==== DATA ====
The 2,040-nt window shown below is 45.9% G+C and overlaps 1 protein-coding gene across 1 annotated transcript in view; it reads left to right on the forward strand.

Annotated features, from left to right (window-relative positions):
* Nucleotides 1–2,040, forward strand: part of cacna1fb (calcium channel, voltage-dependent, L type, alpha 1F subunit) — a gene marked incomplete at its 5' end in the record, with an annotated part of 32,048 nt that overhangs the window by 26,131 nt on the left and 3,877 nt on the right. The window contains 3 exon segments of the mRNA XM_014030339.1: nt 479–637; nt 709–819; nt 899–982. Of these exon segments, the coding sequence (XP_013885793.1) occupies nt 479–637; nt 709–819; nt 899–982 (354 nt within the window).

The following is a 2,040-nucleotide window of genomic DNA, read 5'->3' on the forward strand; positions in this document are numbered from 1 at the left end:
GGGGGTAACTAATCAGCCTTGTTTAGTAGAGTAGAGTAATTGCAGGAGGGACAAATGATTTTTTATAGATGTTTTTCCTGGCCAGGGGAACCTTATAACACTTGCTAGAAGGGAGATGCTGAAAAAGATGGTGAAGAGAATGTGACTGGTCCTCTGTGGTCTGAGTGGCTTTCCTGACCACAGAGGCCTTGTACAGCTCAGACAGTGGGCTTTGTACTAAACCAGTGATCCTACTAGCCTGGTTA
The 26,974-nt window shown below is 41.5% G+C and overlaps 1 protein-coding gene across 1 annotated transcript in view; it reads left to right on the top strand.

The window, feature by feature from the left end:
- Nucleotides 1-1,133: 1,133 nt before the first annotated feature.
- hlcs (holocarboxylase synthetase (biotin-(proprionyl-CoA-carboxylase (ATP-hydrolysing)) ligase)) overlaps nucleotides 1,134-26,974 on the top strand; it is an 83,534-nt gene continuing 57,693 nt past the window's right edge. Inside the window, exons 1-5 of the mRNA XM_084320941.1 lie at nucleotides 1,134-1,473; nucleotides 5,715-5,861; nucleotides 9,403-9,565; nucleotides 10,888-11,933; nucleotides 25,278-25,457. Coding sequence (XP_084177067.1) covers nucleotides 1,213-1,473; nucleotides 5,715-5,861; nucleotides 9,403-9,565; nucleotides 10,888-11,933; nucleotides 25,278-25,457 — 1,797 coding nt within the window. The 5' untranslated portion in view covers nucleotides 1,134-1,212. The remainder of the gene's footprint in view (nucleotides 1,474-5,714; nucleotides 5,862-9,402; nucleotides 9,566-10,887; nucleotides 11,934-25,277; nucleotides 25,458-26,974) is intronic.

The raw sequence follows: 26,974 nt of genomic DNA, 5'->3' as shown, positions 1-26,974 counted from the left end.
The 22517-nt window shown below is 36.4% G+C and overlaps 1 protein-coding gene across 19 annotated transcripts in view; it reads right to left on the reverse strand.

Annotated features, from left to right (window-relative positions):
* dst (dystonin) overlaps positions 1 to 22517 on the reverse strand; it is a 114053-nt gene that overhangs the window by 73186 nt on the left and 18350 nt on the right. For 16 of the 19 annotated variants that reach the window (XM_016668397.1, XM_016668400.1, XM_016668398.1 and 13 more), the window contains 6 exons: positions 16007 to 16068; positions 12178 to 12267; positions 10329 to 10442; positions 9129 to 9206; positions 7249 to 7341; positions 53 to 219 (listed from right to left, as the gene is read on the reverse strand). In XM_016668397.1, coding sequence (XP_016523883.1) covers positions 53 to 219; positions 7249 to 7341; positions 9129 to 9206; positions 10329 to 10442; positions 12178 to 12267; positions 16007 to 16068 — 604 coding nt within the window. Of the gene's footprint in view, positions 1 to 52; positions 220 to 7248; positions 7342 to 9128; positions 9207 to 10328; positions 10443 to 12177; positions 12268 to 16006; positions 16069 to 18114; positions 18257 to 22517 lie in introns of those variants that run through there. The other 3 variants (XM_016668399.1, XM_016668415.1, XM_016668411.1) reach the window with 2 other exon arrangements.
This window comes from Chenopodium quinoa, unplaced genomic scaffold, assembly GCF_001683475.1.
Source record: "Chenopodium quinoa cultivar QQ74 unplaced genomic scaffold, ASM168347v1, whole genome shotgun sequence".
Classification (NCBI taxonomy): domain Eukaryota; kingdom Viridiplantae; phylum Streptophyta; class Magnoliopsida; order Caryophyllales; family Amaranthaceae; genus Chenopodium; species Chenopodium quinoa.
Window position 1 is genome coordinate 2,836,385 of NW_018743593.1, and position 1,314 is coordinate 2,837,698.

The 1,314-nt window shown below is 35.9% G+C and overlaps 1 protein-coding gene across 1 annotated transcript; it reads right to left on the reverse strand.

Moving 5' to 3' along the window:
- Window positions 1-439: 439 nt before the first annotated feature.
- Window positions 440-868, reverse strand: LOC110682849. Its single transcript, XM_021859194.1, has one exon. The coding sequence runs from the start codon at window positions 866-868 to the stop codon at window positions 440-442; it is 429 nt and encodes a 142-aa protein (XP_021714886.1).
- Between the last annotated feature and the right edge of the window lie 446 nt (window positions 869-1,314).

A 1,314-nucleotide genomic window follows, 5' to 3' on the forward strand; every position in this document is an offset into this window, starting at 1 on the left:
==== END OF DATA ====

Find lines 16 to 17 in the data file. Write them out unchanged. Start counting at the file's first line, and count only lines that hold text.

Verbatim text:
Classification (NCBI taxonomy): domain Eukaryota; kingdom Viridiplantae; phylum Streptophyta; class Magnoliopsida; order Caryophyllales; family Amaranthaceae; genus Chenopodium; species Chenopodium quinoa.
Window position 1 is genome coordinate 2,836,385 of NW_018743593.1, and position 1,314 is coordinate 2,837,698.